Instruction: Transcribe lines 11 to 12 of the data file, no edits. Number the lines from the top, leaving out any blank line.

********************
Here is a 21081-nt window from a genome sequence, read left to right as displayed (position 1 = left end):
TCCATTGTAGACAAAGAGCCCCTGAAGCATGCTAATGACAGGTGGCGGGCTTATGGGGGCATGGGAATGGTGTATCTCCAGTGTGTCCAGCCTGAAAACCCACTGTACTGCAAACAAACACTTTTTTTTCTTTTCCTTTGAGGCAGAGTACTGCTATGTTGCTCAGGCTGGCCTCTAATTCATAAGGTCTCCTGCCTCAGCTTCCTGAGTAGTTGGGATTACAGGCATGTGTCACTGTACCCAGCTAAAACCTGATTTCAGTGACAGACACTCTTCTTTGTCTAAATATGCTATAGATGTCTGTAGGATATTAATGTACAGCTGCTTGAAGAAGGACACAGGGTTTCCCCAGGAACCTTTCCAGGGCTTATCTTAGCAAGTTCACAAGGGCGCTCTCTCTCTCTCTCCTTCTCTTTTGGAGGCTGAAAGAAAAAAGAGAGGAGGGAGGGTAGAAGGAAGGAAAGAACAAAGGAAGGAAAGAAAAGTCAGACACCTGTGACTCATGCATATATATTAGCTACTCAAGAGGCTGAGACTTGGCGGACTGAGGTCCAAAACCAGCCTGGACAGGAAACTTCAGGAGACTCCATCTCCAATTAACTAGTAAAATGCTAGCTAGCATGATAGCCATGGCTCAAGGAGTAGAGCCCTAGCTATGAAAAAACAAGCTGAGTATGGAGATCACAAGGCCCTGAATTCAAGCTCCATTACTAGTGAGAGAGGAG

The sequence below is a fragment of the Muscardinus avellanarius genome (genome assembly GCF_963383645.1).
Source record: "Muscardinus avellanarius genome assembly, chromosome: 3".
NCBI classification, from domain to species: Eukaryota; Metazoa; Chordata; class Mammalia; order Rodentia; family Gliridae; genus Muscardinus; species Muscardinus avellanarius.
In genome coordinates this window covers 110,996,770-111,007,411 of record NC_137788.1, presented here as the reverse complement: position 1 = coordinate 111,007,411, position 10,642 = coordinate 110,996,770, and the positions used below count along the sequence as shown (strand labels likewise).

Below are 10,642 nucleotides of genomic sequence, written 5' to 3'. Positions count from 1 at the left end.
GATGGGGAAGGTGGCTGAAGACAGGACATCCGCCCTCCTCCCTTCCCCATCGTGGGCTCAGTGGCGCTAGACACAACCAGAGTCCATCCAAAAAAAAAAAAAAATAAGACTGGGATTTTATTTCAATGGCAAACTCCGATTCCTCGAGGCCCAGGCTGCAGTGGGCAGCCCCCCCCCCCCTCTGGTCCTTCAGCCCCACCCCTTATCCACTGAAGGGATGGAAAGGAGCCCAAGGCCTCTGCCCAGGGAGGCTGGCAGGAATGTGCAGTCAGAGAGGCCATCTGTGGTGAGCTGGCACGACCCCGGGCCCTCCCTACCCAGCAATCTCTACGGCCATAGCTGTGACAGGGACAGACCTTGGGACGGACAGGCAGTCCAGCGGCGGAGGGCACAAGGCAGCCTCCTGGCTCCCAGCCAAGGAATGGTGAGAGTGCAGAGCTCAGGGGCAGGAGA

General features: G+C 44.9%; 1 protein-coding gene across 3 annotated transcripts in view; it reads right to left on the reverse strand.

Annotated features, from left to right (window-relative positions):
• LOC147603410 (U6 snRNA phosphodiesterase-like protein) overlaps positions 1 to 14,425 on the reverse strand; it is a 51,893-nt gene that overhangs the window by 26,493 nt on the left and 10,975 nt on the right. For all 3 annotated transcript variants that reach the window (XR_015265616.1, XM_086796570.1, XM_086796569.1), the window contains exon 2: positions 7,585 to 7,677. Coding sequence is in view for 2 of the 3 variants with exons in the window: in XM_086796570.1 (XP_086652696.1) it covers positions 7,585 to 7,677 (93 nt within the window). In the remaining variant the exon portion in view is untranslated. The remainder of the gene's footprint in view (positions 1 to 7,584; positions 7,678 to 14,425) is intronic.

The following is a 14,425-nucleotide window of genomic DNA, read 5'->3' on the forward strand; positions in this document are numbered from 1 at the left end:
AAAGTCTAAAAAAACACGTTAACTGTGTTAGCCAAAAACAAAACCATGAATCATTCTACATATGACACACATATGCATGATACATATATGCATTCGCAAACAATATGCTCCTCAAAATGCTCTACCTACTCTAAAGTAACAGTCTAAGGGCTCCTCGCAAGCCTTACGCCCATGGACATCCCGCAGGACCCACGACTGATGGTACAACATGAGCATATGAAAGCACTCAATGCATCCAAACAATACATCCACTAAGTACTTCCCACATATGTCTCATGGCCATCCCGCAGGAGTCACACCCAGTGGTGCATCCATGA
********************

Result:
• LOC147603410 (U6 snRNA phosphodiesterase-like protein) overlaps positions 1 to 14,425 on the reverse strand; it is a 51,893-nt gene that overhangs the window by 26,493 nt on the left and 10,975 nt on the right. For all 3 annotated transcript variants that reach the window (XR_015265616.1, XM_086796570.1, XM_086796569.1), the window contains exon 2: positions 7,585 to 7,677. Coding sequence is in view for 2 of the 3 variants with exons in the window: in XM_086796570.1 (XP_086652696.1) it covers positions 7,585 to 7,677 (93 nt within the window). In the remaining variant the exon portion in view is untranslated. The remainder of the gene's footprint in view (positions 1 to 7,584; positions 7,678 to 14,425) is intronic.

The following is a 14,425-nucleotide window of genomic DNA, read 5'->3' on the forward strand; positions in this document are numbered from 1 at the left end: